Shock & Awe

Last night, I was in the big black chair reading in my new book, Guitar All-In-One for Dummies, when Holly said with a little bit of alarm, “Matt, I think I just saw a mouse. Is that possible?” Hmmm.

Knowing Holly like I do, I figured if she’d really just seen a mouse, that question would have been come out differently, so I said, “It’s probably not a mouse,” and kept on reading.

The Dummies series of books has a number of guitar tittles in it: Guitar (an introduction to guitar), Rock Guitar, Blues Guitar, Classical Guitar, Guitar Exercises, Songwriting, Music Composition, and Music Theory.  Individually these books cost about $16 a piece and are about 300-400 pages each, but this book I got cost $23.80 and includes the non repetitive stuff from the others weighing in at a regrettable 666 pages (I am NOT kidding!)

A few minutes later I hear a high pitched very loud squeal from the kitchen.  Not really a scream, not blood curdling actually, just a very energetic yet disbelieving squeal. I close my book.

“It just ran behind the fridge. It’s back there.” Running into the kitchen, I’m looking all around at the floor.  Holly is perched on one of the dining room chairs pointing.

Another squeal. “It ran over to the cabinets.”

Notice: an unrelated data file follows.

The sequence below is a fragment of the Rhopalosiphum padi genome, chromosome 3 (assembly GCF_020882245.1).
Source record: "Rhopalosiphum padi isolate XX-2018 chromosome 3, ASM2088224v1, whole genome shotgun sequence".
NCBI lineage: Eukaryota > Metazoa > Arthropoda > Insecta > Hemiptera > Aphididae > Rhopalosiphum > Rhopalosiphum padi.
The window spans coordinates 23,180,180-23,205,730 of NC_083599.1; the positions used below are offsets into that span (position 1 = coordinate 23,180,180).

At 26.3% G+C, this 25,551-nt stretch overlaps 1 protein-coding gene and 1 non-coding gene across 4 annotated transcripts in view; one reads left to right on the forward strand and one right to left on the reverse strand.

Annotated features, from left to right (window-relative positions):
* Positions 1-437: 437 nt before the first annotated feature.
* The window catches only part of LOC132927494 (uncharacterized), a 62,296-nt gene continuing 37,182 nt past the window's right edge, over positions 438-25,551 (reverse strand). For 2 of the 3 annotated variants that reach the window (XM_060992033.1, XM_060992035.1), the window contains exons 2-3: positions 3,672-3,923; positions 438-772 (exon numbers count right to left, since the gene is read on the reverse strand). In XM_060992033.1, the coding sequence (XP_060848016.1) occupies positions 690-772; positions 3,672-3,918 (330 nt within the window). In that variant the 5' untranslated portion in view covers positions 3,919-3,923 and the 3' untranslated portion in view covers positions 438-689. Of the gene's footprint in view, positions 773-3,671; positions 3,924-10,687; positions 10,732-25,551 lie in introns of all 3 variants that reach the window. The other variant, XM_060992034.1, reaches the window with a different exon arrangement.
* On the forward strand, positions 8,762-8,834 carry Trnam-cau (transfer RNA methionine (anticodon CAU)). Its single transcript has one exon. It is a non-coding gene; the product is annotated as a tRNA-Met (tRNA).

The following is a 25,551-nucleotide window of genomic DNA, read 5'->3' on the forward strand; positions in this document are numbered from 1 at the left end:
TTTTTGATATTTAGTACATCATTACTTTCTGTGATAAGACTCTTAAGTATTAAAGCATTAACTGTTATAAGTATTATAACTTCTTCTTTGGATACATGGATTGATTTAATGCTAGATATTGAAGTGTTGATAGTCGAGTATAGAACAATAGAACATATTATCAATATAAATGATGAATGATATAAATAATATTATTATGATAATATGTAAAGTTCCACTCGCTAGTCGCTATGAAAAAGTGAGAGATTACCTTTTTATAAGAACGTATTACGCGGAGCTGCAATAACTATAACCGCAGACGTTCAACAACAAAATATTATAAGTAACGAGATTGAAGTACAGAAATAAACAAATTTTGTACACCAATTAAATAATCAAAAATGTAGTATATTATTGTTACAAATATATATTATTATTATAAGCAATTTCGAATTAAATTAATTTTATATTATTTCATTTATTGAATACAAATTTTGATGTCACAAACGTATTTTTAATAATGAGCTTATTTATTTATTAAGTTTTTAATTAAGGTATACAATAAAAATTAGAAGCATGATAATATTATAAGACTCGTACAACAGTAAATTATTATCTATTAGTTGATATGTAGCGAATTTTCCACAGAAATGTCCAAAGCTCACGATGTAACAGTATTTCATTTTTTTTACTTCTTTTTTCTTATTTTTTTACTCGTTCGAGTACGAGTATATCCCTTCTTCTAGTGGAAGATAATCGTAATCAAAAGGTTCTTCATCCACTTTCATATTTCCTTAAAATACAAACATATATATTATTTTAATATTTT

I’ve seen it too.  It’s fat and pretty fast. It’s definitely not a vole.  It’s a genuine mouse.

Judging the size of it, it’s been here a while and had plenty to eat.

I walked quickly to my coat to get my gloves.  I figured I’d catch it, but I didn’t want to get some weird infection from a bite.

That’s a bad sign. It probably went in the door where the trash can is.

After getting my gloves, I’m in the kitchen scoping out the floor and the kickboard.  Sure enough the under-the-sink door to the trashcan is ajar.

I open the door. It’s dark under there. I close the door and run to get a flashlight. My favorite flashlight these days is the little red plastic LED Weather Ready by Energizer which uses four AA batteries. I can’t find it so I grab my 18V Ryobi light. I turn it on, it’s charged and bright.

I open the door. Take out the trashcan. It’s almost empty. nothing. I move the box of trashbags from costco. Mouse poop. I take out the Draino. No mouse. Luke is there by my side eagerly looking on.

After removing everything, the mouse has definitely gone under the cabinets, perhaps into the crawl space.

More Mouse poop though. Actually, now that I’m seeing it, there is mouse poop all around, now that I’m looking for it. I get a brush and dust pan, and start to clean up the mouse poop.  Then I think again.